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approvedsherwood_abstract-1.pdf2016-02-11 16:02:19Benjamin Faber
approvedsherwood_abstract.pdf2016-02-11 14:00:26Benjamin Faber


Author: Benjamin J Faber
Requested Type: Pre-Selected Invited
Submitted: 2016-02-11 16:03:16

Co-authors: M.J. Pueschel,G.G. Whelan, P.W. Terry,C.C. Hegna

Contact Info:
University of Wisconsin-Madison
1150 University Ave
Madison, WI   53706

Abstract Text:
Nonlinear gyrokinetic simulations of density-gradient-driven trapped-electron-mode (TEM) turbulence in the Helically Symmetric eXperiment predict integrated heat fluxes that are compatible with experimental observations in the corresponding density range [Faber et al., PoP 2015]. Zonal flows develop in the quasi-stationary turbulent state, consistent with saturation physics of density-gradient-driven TEM in tokamaks. However, the usual eddy-shearing mechanism, measured by the shearing rate, is too weak to account for flux suppression, suggesting the more powerful energy dissipation by zonal-flow-catalyzed transfer to stable modes. An additional feature of the turbulence, a low-frequency, long-wavelength, radially localized coherent structure develops that significantly enhances flux levels at low wavenumbers.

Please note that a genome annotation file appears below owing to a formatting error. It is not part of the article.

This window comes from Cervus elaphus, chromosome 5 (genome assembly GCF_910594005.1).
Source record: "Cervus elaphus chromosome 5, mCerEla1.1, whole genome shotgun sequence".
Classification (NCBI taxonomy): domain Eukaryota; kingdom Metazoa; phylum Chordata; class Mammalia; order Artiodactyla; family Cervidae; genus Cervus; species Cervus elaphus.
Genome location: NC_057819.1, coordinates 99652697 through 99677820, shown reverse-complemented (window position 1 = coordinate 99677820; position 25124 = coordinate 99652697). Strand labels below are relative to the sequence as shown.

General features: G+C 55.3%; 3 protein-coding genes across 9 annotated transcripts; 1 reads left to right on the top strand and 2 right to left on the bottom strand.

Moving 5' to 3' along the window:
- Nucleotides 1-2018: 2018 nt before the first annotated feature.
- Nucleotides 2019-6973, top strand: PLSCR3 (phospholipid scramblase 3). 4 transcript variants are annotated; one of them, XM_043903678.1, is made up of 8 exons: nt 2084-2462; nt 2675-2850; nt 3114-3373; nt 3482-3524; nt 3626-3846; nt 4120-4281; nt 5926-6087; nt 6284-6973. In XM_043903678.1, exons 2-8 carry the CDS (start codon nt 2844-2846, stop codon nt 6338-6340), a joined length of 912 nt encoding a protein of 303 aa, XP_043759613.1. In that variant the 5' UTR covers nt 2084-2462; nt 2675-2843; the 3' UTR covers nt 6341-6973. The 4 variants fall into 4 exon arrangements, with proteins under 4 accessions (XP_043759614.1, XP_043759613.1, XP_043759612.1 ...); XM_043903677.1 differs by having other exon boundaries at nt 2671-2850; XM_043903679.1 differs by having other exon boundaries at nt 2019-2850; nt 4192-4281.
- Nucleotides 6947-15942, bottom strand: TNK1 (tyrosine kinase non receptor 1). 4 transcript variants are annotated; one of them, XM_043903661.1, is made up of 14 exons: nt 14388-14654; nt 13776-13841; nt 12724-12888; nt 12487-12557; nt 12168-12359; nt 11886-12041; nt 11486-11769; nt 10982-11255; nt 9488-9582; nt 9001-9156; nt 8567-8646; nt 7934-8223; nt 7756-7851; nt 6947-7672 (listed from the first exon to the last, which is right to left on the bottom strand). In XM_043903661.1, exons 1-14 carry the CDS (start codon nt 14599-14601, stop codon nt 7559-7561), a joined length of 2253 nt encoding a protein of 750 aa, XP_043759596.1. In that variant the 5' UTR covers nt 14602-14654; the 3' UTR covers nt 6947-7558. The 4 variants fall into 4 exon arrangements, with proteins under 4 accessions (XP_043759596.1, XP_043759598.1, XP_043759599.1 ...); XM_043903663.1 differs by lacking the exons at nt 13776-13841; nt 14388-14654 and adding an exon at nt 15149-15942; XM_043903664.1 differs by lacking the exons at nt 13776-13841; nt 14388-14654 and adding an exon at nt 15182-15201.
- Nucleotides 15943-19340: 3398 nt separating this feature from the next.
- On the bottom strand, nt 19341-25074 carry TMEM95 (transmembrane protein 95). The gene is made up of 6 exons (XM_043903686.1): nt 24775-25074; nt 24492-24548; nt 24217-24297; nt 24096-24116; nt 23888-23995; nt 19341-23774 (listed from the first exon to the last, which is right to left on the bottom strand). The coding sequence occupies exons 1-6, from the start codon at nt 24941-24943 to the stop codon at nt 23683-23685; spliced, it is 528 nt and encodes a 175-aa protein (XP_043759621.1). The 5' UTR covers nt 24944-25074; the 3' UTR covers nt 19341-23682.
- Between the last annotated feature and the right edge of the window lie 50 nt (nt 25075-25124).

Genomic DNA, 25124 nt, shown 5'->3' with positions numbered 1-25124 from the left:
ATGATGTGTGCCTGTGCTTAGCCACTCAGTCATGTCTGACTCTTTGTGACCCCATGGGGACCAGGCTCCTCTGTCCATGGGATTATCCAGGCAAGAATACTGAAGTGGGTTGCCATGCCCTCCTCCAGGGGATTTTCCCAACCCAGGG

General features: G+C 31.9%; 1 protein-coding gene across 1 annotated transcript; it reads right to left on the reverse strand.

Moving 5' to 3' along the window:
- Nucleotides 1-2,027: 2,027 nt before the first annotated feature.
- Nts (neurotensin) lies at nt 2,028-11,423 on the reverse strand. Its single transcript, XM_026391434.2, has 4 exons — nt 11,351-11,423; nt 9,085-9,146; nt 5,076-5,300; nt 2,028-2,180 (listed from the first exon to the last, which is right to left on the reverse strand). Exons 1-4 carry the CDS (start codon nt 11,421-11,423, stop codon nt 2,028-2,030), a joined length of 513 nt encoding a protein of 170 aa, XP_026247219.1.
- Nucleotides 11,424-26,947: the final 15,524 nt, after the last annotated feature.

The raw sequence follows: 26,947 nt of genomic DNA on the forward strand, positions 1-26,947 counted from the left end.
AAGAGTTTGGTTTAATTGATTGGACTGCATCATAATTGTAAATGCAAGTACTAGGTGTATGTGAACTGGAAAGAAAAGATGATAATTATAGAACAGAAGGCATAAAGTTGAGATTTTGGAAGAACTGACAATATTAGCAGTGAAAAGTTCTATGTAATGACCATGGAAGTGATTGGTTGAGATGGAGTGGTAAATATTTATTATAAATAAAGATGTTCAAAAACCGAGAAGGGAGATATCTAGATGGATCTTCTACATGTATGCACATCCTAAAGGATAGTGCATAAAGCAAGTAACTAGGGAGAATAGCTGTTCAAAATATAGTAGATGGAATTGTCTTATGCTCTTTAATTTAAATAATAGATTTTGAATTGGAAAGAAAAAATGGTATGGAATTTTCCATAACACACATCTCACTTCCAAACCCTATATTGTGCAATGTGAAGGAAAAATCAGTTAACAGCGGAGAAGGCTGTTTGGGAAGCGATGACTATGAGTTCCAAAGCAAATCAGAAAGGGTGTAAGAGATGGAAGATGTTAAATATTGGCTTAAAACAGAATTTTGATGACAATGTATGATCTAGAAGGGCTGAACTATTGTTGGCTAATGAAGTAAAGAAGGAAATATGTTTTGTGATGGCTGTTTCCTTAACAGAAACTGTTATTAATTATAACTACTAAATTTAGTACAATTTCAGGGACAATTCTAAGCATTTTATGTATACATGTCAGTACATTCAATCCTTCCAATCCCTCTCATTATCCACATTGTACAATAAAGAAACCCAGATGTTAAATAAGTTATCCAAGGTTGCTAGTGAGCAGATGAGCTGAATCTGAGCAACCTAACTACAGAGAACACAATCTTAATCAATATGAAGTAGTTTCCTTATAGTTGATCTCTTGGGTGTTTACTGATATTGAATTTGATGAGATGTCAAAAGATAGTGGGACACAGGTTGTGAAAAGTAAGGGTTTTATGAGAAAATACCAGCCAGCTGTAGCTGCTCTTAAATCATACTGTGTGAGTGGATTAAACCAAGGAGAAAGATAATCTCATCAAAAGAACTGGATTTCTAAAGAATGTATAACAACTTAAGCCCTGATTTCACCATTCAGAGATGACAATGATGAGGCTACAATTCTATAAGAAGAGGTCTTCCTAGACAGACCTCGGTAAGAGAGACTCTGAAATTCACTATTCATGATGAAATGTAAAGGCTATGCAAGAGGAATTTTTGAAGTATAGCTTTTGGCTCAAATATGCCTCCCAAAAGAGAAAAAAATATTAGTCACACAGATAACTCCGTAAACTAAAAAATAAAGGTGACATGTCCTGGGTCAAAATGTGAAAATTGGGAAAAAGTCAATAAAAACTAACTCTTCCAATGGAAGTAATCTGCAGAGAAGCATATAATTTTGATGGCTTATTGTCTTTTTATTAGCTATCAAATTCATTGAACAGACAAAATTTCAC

Following recent work on the contribution of subdominant ion-temperature-gradient modes to stellarator turbulence [Pueschel et al., PRL 2016], analysis of the subdominant TEM spectrum shows that the coherent structure is associated with nonlinearly destabilized ion-propagating modes. The interplay between the dominant TEM, the zonal flows and the coherent modes paints a complicated picture. The stable ion modes excited to finite-amplitude fluctuation and appear to be driven by zonal-flow-mediated nonlinear energy transfer from the dominant TEM. This process is important to TEM saturation and causes additional heat and particle transport. The very complex linear eigenspectrum, which includes clusters of related unstable or stable modes, depends on the choice of flux tube on a given flux surface; this choice, however, has only a moderate effect on the integrated transport.